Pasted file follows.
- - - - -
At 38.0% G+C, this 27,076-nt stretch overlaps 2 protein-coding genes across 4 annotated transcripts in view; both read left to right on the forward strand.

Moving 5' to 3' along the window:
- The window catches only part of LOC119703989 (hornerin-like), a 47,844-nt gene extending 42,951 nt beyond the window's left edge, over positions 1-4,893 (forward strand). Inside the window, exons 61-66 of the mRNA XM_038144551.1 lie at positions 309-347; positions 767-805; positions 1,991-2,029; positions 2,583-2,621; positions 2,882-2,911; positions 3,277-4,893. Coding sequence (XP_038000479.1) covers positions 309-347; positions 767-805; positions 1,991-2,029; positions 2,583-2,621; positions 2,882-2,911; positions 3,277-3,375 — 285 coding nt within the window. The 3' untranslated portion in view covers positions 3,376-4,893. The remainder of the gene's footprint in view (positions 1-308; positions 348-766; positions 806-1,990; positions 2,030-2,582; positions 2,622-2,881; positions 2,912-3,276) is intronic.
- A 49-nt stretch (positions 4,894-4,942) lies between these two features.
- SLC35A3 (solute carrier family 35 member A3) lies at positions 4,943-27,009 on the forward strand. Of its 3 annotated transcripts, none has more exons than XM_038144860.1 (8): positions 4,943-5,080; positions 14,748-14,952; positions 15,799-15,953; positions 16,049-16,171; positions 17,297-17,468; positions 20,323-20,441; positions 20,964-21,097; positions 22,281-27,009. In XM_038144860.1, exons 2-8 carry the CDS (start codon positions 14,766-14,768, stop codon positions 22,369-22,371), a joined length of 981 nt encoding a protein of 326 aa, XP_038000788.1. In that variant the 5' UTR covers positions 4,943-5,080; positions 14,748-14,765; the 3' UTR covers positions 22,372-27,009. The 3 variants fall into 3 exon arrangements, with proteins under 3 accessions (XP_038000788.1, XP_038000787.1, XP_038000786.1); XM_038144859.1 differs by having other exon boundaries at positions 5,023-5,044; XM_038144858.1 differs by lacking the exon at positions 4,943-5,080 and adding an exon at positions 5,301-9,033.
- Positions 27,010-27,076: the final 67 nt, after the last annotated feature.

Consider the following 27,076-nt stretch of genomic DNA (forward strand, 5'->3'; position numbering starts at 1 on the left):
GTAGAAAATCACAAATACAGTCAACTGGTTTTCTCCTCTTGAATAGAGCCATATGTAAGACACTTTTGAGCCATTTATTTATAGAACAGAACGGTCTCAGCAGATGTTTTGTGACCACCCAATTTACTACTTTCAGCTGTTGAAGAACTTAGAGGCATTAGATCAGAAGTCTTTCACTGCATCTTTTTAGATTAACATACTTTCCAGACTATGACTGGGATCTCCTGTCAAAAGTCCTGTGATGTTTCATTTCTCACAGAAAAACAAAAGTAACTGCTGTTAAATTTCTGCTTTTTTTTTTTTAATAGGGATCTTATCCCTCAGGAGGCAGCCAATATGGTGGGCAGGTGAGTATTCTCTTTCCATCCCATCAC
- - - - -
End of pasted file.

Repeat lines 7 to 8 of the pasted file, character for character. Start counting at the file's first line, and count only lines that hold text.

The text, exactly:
Consider the following 27,076-nt stretch of genomic DNA (forward strand, 5'->3'; position numbering starts at 1 on the left):
GTAGAAAATCACAAATACAGTCAACTGGTTTTCTCCTCTTGAATAGAGCCATATGTAAGACACTTTTGAGCCATTTATTTATAGAACAGAACGGTCTCAGCAGATGTTTTGTGACCACCCAATTTACTACTTTCAGCTGTTGAAGAACTTAGAGGCATTAGATCAGAAGTCTTTCACTGCATCTTTTTAGATTAACATACTTTCCAGACTATGACTGGGATCTCCTGTCAAAAGTCCTGTGATGTTTCATTTCTCACAGAAAAACAAAAGTAACTGCTGTTAAATTTCTGCTTTTTTTTTTTTAATAGGGATCTTATCCCTCAGGAGGCAGCCAATATGGTGGGCAGGTGAGTATTCTCTTTCCATCCCATCAC